Stemming the spread of misinformation on social media
The bad news, not that anyone needs more of it: The dangers of COVID-19 could worsen if misinformation on social media continues to spread unchecked. Essentially, what people choose to share on social media about the pandemic could become a life-or death decision.
The good news? Though there is no practical way to fully stem the tide of harmful misinformation on social media, certain tactics could help improve the quality of information that people share online about this deadly disease.
New research reported in the journal Psychological Science finds that priming people to think about accuracy could make them more discerning in what they subsequently share on social media. In two studies that included more than 1,700 participants, researchers found that when people are asked directly about accuracy, they become more adept at recognizing truth from falsehoods than they otherwise would be.
"People often assume that misinformation and fake news is shared online because people are incapable of distinguishing between what is true and what is false," said Gordon Pennycook, with the University of Regina, Canada, and lead author on the paper. "Our research reveals that is not necessarily the case. Instead, we find that people tend to share false information about COVID-19 on social media because they simply fail to think about accuracy when making decisions about what to share with others."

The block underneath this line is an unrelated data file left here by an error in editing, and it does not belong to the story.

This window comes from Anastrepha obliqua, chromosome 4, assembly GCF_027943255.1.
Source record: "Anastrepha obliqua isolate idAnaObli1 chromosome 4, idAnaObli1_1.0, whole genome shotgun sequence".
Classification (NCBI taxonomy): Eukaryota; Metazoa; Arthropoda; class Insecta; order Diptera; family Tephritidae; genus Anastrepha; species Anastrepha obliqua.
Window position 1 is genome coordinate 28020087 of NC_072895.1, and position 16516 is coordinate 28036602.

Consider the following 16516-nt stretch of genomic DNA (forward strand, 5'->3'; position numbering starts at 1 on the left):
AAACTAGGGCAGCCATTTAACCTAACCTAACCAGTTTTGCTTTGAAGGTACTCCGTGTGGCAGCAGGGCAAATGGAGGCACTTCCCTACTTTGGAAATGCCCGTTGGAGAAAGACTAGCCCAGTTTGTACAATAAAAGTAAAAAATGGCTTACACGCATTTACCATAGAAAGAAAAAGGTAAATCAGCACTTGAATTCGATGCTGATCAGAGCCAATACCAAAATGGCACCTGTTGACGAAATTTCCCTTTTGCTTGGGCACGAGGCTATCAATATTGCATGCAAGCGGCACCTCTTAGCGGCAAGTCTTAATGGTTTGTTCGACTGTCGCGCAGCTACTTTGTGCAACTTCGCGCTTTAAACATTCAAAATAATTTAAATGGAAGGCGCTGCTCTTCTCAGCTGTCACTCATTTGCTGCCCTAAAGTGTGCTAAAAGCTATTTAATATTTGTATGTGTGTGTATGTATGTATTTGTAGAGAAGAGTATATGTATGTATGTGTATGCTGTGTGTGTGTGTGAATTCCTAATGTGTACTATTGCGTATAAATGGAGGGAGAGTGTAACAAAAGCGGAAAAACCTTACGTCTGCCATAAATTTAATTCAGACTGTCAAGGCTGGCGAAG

This inattention to accuracy, he notes, is often compounded by what the researchers consider "lazy" thinking, at least as it pertains to considering the truth of news content on social media.
For their research, Pennycook and his team acquired a list of 15 false and 15 true headlines related to COVID-19. The veracity of the headlines was determined by using various fact-checking sites like snopes.com, health information from mayoclinic.com, and credible news sites like livescience.com. The headlines were presented to the participants in the form of Facebook posts. The participants were then asked if they thought the posts were accurate or if they would consider sharing them.
In the first of the two studies, Pennycook and his colleagues found that people often fail to consider accuracy when deciding what to share on social media, and they are more likely to believe and share falsehoods if they rely more on intuition or have less scientific knowledge than others.
In the second study, the researchers found that simply asking participants to rate the accuracy of one non-COVID-related headline at the beginning of the study-subtly nudging them to think about the concept of accuracy later in the study-more than doubled how discerning they were in sharing information.
These results, which are in line with previous studies on political fake news, suggest that a subtle mental nudge that primes the brain to consider the accuracy of information in general improves people's choices about what to share on social media.
"We need to change the way that we interact with social media," said Pennycook. "Individuals need to remember to stop and think about whether something is true before they share it with others, and social media companies should investigate potential ways to help facilitate this, possibly by providing subtle accuracy nudges on their platform."